Imagine if you could make electricity out of thin air… That would solve one of Lebanon’s worst issues. Does it sound too good to be true ? Well, think again! Scientists at the University of Massachusetts Amherst have developed a device called the “Air-gen” that can create electricity 24/7, out of air, and without the overly noisy wind turbines…
“Air-gen” is the invention of electrical engineer Jun Yao and microbiologist Derek Lovley, and was created out of a unique collaboration between engineering and biology. Originally, it started about 30 years ago, when Lovley discovered a microbe called “Geobacter” in the mud of Potomac river, that can actually produce protein nanowires that conduct electricity. Years later, it was one of Yao’s PhD students who discovered, almost by accident, that the key was moisture. The exposure to atmospheric humidity turned out to be what is essential to produce a voltage.
The “Air-gen” consists of a microscopic film of the protein nanowires positioned between two electrodes, but also exposed to the air. Because of that exposure to air, the nanowire film is able to absorb humidity that exists in the atmosphere, enabling the device to generate a continuous electrical current conducted between the two electrodes. Currently, 17 of these devices linked together can generate enough electricity to power a cell phone. Researchers hope to develop commercial applications of their device, as it has major advantages over other sources of renewable energy like wind or solar, as in can be used anywhere, indoors or outdoors.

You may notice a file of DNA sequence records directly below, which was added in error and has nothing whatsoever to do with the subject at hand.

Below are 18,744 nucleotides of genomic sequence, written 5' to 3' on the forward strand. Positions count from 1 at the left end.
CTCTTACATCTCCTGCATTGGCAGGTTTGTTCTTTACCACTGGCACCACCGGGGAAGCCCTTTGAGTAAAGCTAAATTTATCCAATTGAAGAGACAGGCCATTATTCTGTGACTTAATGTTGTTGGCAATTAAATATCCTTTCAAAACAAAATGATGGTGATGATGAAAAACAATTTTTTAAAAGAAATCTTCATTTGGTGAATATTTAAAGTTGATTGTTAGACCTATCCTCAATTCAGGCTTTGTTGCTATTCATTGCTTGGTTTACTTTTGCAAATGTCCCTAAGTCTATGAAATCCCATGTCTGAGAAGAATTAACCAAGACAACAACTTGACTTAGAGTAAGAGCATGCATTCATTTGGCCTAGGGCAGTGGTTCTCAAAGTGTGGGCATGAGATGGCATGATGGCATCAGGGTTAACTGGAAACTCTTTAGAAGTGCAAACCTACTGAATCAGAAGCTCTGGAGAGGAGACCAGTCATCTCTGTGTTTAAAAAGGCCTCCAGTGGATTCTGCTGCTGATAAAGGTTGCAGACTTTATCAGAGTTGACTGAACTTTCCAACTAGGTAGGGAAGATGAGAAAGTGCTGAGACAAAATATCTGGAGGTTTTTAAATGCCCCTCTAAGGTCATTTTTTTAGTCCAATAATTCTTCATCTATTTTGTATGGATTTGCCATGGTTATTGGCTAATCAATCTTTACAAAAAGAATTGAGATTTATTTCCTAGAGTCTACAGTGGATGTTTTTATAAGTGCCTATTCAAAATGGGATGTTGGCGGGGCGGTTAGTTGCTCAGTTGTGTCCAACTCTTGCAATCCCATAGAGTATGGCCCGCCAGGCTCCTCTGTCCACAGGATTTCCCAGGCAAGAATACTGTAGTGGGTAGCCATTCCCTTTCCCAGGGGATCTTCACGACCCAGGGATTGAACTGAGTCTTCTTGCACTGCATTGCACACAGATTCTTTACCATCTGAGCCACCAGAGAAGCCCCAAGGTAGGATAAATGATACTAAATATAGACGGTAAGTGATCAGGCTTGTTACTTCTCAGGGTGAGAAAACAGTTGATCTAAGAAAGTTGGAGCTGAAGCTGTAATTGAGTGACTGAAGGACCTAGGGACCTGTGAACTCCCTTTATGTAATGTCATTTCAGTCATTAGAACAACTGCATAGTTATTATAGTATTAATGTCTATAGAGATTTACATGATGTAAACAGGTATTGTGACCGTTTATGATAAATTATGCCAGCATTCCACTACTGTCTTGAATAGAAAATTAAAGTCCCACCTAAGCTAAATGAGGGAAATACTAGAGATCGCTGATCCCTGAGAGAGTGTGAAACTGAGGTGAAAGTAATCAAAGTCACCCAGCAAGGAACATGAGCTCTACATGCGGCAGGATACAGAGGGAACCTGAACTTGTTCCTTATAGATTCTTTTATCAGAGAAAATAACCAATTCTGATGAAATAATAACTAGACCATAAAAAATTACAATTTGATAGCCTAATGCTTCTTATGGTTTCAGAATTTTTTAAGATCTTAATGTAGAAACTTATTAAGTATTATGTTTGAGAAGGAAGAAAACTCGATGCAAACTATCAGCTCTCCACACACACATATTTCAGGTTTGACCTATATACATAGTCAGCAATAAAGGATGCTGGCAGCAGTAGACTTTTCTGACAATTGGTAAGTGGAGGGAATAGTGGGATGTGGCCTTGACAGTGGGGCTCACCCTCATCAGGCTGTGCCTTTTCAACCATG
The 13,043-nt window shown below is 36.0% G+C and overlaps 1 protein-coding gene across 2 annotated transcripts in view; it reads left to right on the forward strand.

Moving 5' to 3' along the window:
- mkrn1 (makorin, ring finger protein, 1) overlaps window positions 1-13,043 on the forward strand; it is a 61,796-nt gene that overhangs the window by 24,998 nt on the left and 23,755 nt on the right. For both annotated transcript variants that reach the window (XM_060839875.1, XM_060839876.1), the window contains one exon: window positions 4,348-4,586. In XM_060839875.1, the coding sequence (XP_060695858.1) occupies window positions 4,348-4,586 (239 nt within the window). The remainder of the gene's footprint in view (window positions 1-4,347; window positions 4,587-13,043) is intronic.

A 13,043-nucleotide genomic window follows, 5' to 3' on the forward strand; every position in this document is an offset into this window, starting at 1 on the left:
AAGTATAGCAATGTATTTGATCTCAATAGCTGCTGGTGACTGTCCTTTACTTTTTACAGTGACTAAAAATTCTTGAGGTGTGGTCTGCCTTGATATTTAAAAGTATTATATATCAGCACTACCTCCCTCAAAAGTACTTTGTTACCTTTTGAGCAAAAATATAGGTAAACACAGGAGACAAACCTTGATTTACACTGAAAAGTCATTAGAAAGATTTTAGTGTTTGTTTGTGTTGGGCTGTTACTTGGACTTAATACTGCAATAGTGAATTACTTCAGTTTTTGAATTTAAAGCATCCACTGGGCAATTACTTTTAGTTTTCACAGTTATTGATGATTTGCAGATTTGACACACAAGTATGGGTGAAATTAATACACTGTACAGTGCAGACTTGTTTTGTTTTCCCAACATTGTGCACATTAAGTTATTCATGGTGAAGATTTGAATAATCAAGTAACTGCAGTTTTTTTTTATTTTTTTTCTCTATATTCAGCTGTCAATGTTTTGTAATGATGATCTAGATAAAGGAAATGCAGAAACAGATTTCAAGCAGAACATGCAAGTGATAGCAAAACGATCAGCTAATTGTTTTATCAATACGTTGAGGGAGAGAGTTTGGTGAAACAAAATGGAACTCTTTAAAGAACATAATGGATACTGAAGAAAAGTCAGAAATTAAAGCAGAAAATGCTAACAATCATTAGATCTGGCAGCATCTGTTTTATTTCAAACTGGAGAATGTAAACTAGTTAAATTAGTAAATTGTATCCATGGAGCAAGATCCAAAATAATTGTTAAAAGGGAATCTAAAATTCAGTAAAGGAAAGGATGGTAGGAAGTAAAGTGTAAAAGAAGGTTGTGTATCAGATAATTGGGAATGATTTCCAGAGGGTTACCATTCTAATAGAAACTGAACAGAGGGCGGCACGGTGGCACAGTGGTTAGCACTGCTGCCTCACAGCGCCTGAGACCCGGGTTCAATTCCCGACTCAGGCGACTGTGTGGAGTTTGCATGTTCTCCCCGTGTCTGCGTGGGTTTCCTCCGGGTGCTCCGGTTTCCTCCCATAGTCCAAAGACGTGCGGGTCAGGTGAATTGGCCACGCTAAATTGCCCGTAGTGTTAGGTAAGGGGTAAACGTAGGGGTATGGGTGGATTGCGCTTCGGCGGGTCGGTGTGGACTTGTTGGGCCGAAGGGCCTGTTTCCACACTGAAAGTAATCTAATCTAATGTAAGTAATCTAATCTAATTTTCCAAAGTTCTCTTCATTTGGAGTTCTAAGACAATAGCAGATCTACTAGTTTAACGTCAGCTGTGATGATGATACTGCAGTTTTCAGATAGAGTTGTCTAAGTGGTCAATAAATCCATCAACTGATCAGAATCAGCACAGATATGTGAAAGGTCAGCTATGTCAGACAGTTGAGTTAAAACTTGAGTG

Of course, the ultimate goal is to make large-scale systems. These would include the power-generating plant to produce off-the-grid electricity. All that needs to happen is to find a way to mass-produce the wires. Once this is accomplished, that will make a major contribution to sustainable energy production. Which means never-ending electricity. Knowing this, I can’t help but wonder if the various private mafias making money out of selling electricity to the people in Lebanon would actually let that happen here…